Phreaky Essays: The North City


So, Beijing! The expectations were messed up: first, the cold weather (it was a real

So, Beijing! The expectations were messed up: first, the cold weather (it was a real
cold winter – something that can be never felt in Israel); second, the people (we never
spoke to Chinese people before, not including the Embassy in Tel-Aviv); third,
the tonal Mandarin language (if you try to learn it – each lesson will be like a
singing lesson); forth (the last but not least) – some associative parallels with the childhood (both me and my girlfriend were born in a former Soviet Union country).

Of course, the curiosity was global, since every province in China carries its own unique atmosphere and language dialect (or totally different language in some places). But Beijing was like a gateway to every single question we were about to ask and also
the very first place to practice the first Mandarin phrases, learned from the audio
lessons (we’ve started right away, asking the way to the youth hostel :)

To feel the city, we’ve tried to choose the most non-touristic way we could: first,
we never took a taxi and tried to walk or use the public transport to experience and to
communicate, second, we never ate in touristic restaurants, simply to taste the most of
the local food (not including pork from obvious reasons :), third, we’ve “enjoyed” the
organized tour only once (to the Badaling section) and the last, we continued to shoot like crazy through all our lomo and non-lomo cameras :)

I won’t count about the touristic attractions and parks here – there is a plenty of and
all those are must-to-see if you have time. Regarding the less known ones – the first
is the 798 Art Zone and the second is Xicheng district – a trendy place, where the young
people are hanging around (the very small, but brave Beijing Lomo shop is located
nearby and I can certainly make a very good statement about a very friendly and curious
Lomo ambassador we’ve had a pleasure to meet).

The second highlight for us were the public parks, where people were playing games,
dancing, practising tai-chi (or wushu – sorry, I can hardly make a difference) and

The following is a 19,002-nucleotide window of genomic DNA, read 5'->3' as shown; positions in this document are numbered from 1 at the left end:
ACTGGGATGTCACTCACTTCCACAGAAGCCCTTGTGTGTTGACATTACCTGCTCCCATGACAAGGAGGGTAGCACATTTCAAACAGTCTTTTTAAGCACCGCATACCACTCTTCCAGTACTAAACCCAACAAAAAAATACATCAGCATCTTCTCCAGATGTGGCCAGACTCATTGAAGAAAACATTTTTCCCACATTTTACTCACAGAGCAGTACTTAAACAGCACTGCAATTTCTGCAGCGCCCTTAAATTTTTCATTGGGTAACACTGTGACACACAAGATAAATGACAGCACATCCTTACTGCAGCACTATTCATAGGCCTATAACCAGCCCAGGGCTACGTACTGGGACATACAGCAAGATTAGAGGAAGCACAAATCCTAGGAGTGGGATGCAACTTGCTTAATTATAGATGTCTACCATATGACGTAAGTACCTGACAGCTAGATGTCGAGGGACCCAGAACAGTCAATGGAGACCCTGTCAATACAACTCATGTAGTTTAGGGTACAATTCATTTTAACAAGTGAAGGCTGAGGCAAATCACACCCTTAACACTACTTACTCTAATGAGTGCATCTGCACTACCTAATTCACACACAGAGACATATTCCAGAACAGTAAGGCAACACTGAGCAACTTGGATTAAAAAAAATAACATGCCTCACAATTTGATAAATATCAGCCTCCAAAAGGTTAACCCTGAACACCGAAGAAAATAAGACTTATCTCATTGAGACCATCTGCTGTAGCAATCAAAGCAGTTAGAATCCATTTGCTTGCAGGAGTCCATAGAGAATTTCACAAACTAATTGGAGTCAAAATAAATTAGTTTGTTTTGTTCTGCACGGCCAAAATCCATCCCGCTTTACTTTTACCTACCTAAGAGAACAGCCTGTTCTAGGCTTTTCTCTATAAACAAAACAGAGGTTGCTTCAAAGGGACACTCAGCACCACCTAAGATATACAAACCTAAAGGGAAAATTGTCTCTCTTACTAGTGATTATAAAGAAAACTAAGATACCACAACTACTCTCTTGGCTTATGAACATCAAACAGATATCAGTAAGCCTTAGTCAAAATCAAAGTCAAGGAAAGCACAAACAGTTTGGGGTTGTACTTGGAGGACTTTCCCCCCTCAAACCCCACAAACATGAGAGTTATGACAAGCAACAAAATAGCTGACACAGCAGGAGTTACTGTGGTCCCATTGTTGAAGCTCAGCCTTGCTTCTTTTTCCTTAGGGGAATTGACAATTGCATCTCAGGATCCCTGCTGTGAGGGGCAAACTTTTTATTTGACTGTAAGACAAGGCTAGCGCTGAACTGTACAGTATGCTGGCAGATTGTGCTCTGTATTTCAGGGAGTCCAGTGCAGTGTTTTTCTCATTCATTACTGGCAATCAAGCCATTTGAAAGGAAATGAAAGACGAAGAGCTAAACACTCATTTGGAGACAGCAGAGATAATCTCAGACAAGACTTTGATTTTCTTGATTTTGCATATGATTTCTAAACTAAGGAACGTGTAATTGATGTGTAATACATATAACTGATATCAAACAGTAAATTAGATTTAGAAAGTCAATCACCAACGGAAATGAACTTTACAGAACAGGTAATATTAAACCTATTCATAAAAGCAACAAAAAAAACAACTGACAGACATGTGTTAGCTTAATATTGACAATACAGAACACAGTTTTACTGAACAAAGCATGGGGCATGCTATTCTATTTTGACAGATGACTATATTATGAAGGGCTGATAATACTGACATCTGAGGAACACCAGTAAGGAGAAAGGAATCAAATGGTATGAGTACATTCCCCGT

sometimes simply singing for themselves (pleasantly and pretty loudly).

The most interesting memories are about people: “Hello, excuse me, where are you from?
Is it your first day in Beijing? I am a student, studing calligraphy and there is an
art exhibition right around a corner, would you mind to looka-looka?” Well, also lots
of very kind people really really helped us to make a reservations in future hostels, to find the directions and to translate our Mandarin into something the others were really able to understand.

Aaaaah! Of course, our new friends Zhang and his better half Wang :) – we’ve got in touch absolutely in a random way via MySpace – Zhang is a music producer, running a Chinese label, called Bypass . He also maintains a Chinese blog
about electronic music all around the world. Me makes music as Total Reboot
project. We’ve all got several very relaxed meetings together, trying to ask myriads of
questions while eating the very spicy food and consuming a 58% – strong drink (“Er-Gua -
Tou” is definitely a must!).

It took 9 days till we started to quench our first touristic thirst and we’ve took a
hard seat train to reach Datong – another place, totally different from everything
we’ve seen before and to meet very good friends, but more on that in the future essays :)

written by breakphreak on 2009-01-02 #news #china #essay #diana


  1. makeyuu
    makeyuu ·

    <3 china

  2. adi_totp
    adi_totp ·

    cool shots!! agree with maxpinckers.. your diana shots are lovely!

  3. saviorjosh
    saviorjosh ·

    welcome to beijing! it seems you enjoyed it a lot. cheers.:)

  4. saviorjosh
    saviorjosh ·

    PS: To be exact, "Beijing" in Chinese means the Northern Capital.:)
    We have another city named Nanjing which means the Southern Capital.
    "Tokyo" in Chinese (and Japanese) means the Eastern Capital.

    PS2: You can tell the difference between taiqi and wushu (martial arts) by simply seeing how fast people move their body. in taiqi, people move very slowly while in wushu people often move very fast.

  5. emonemo
    emonemo ·

    Amazing photos! The first two shots are definitely winners, especially the first pic, with the multiple layers of images and stories behind them. I enjoyed your commentary on the city too!

  6. breakphreak
    breakphreak ·

    thanks! soooo encouraging to read those comments! yep, all those shots were made with Diana F+.

    @saviorjosh: Thanks a lot for clarifying, though this time I've allowed to myself to choose "city" just because the essay style. Also, I know that Kaifeng was once called "Dong Jing" too, is that true? Thanks also for explaining the difference and most of all you are very right - we've enjoyed a lot and are still on the road (currently in Internet Cafe near Wuyi Shan)

  7. saviorjosh
    saviorjosh ·

    Yes, exactly, Kaifeng was once called "dong jing". You know a lot of Chinese history. :)
    Wow, you are in Wuyi Shan? I never visited it. But once I travelled to Xiamen and Gulangyu in Fujian Province. Good luck with the rest of your journey!

  8. breakphreak
    breakphreak ·

    Wuyi Shan is charming, though I've expected a bit more :) And the river is shallow now. The Da Hong Pao is perfect (when it's about "ta zhing" - high grade - not sure about Pinyin :) The mushrooms.... ahhhh... the mushrooms are delicious:)

    Now we are on the way to Guilin. Could not get a direct tickets, so spending a day in Nanchang - which is very unexpected for us too :)

    More essays will follow.

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